Hillary Clinton’s Plan for Revitalizing Coal Communities

From Central Appalachia to the Powder River Basin, coal communities were an engine of US economic growth for more than a century.  Coal powered the industrial revolution, the 20th century expansion of the middle class, and supplied as much as half of US electricity for decades. The hard-working Americans who mine, move, and generate power from coal put their own health and safety at risk to keep our factories running and deliver the affordable and reliable electricity we take for granted.

But today we are in the midst of a global energy transition. The shale revolution, low-cost renewable energy, energy efficiency improvements, and pressing concerns about the impact of coal combustion on public health and the global climate are reducing coal demand both in the US and around the world. Coal now accounts for only one third of US power generation, with domestic consumption falling by 25% over the past ten years. In China, nuclear and renewable energy are growing three times faster than coal-fired power , with more wind and solar capacity added last year than the US and Europe combined.

Building a 21st century clean energy economy in the United States will create new jobs and industries, deliver important health benefits, and reduce carbon pollution. But we can’t ignore the impact this transition is already having on mining communities, or the threat it poses to the healthcare and retirement security of coalfield workers and their families. This is particularly true in Appalachia, where production has been declining for decades, but impacts are beginning to be felt in the Illinois Basin and Western coalfields as well. And it’s not limited to mining communities: reduced coal shipments impact barge and railroad workers, and power plant closures can contribute to local job loss and economic distress.

Hillary Clinton is committed to meeting the climate change challenge as President and making the United States a clean energy superpower. At the same time, she will not allow coal communities to be left behind—or left out of our economic future. That’s why Clinton announced a $30 billion plan to ensure that coal miners and their families get the benefits they’ve earned and respect they deserve, to invest in economic diversification and job creation, and to make coal communities an engine of US economic growth in the 21st century as they have been for generations.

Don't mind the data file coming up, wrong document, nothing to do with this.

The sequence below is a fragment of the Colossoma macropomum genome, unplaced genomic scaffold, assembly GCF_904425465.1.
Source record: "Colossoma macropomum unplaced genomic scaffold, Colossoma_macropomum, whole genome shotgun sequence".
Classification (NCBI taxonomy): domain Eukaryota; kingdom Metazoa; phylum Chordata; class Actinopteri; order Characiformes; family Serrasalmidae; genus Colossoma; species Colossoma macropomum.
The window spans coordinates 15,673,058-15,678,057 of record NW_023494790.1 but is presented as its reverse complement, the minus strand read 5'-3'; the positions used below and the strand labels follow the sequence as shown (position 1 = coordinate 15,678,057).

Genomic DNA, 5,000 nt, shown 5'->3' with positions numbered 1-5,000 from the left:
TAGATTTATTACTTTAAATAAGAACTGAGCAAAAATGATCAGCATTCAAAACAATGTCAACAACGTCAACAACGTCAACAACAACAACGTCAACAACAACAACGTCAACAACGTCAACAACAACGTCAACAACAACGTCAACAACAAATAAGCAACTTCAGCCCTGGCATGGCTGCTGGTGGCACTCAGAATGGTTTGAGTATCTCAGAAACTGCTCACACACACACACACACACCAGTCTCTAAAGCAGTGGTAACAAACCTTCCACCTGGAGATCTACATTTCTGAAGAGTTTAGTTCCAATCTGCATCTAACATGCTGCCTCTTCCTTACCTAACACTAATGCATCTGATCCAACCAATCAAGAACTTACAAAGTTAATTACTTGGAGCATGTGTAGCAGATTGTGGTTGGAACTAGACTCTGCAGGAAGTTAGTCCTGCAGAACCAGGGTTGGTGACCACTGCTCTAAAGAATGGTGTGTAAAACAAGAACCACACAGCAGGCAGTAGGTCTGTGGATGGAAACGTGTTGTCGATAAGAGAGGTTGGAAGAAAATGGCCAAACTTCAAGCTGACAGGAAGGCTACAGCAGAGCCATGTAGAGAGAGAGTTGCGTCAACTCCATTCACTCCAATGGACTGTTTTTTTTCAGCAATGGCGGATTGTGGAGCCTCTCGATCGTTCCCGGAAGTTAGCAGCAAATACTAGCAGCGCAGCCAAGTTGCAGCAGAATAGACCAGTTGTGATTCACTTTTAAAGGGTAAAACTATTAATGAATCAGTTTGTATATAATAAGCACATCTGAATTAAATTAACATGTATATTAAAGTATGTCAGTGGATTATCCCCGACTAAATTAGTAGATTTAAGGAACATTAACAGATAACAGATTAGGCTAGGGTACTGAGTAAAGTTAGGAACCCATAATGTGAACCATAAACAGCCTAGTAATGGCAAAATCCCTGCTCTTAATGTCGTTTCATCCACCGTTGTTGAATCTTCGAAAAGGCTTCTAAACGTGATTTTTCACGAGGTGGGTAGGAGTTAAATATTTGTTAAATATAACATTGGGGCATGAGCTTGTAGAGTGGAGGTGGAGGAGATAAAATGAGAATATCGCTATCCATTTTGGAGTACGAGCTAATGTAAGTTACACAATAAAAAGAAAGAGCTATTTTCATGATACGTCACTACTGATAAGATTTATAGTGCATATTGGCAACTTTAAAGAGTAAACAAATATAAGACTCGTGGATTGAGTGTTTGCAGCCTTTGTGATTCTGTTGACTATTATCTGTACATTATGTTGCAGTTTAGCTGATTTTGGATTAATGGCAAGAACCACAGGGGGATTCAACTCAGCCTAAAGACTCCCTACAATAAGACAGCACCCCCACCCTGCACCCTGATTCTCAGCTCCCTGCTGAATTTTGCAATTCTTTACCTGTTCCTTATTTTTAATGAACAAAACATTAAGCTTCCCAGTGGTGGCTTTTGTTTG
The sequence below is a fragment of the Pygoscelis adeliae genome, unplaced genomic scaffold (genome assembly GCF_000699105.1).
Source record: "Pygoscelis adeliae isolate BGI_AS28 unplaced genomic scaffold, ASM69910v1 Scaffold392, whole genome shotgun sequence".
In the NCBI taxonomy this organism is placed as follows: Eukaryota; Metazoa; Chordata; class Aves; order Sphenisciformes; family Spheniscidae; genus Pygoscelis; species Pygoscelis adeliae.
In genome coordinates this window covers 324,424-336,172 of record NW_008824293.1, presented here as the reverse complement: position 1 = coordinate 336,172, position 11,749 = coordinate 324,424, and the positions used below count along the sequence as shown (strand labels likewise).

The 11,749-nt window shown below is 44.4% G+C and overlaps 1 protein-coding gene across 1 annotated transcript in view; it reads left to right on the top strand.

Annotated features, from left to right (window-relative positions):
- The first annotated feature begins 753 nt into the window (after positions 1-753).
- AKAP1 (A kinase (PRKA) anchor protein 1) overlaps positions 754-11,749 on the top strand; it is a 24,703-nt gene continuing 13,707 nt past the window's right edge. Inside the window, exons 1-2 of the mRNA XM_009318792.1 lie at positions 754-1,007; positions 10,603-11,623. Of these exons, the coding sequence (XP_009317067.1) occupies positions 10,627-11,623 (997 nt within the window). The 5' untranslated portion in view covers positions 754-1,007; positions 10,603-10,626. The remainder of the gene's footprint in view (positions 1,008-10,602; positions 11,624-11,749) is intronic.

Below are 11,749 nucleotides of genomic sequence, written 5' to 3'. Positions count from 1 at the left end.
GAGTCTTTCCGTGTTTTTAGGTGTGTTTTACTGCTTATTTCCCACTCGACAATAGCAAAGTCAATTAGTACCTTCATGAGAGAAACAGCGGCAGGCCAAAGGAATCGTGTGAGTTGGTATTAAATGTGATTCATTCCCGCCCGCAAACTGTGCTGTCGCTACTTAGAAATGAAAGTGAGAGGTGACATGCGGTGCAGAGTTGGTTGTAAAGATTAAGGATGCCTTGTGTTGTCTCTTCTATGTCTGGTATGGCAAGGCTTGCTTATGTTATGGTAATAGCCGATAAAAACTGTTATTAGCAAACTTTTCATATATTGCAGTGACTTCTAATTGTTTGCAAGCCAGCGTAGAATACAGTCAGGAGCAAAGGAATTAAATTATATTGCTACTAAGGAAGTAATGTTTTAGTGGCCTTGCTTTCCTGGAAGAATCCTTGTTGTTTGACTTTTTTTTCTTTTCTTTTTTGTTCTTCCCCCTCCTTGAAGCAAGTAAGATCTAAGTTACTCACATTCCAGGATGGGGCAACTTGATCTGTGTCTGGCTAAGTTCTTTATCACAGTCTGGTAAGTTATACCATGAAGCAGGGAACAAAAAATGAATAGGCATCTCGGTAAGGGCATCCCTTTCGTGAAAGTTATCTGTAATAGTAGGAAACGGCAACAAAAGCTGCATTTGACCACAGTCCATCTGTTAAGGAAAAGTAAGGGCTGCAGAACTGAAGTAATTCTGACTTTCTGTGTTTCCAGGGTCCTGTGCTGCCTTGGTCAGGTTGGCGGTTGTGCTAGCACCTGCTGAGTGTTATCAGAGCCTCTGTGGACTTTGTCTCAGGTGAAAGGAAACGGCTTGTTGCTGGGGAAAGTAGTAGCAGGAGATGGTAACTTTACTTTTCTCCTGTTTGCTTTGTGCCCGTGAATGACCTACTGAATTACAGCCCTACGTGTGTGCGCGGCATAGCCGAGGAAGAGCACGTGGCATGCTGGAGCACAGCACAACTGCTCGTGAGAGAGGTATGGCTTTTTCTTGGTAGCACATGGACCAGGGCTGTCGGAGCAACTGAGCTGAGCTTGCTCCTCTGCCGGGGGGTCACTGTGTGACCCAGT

Honoring Our Commitments

Clinton will ensure that we honor our commitments to the coal miners, transportation and power plant workers, their families and their communities, who have given so much to our country.

  • Ensure health and retirement security. Weak global coal demand and a sharp drop in global coal prices have pushed a number of mining companies into bankruptcy. Clinton has fought, and will continue to fight, against attempts by these companies to use bankruptcy proceedings to shirk the healthcare and pension commitments they’ve made to their retirees, many of whom suffer from black lung disease and other job-related illnesses. As part of this promise, Clinton will put in place a federal backstop that ensures retirees get the benefits they have earned and deserve, building on the bipartisan leadership of Senators Manchin, Capito, Casey and Brown, and will expand these protections to any power plant or transportation company retiree who loses his or her benefits due to a coal market-related bankruptcy.
  • Reform the black lung benefit program. Clinton supports sweeping reforms to the federal black lung benefit program to prevent coal company-funded doctors and lawyers from withholding evidence or willfully misdiagnosing patients in order to deny medical care to sick miners. She will empower those who have been wrongfully denied benefits to reopen their cases, help miners secure legal representation, and adjust black lung benefits to reflect cost of living changes.
  • Safeguard funding for local schools. Coal mining and power plants are a major source of public school revenue in many coal communities, and a decline in coal production or a power plant closure can leave local school districts with a significant funding gap. To address this, Clinton will establish the Secure Coal Community Schools (SCCS) program. Similar to the Secure Rural Schools program that helped offset lost local revenue from a decline in timber sales on federal lands, the SCCS will mitigate declines in coal-related revenue until alternative sources of local tax revenue arise through economic growth.

Investing for the Future

Coal is not the only resource mining and power plant communities possess. From Appalachia to the Uinta Basin, coal communities have rich human and cultural capital, diverse natural resources, and enormous economic potential.  Clinton will partner with the local entrepreneurs, community leaders, foundations and labor groups working to unleash that potential, making federal investments that help people to find good jobs without having to move and build a strong, diversified economic future.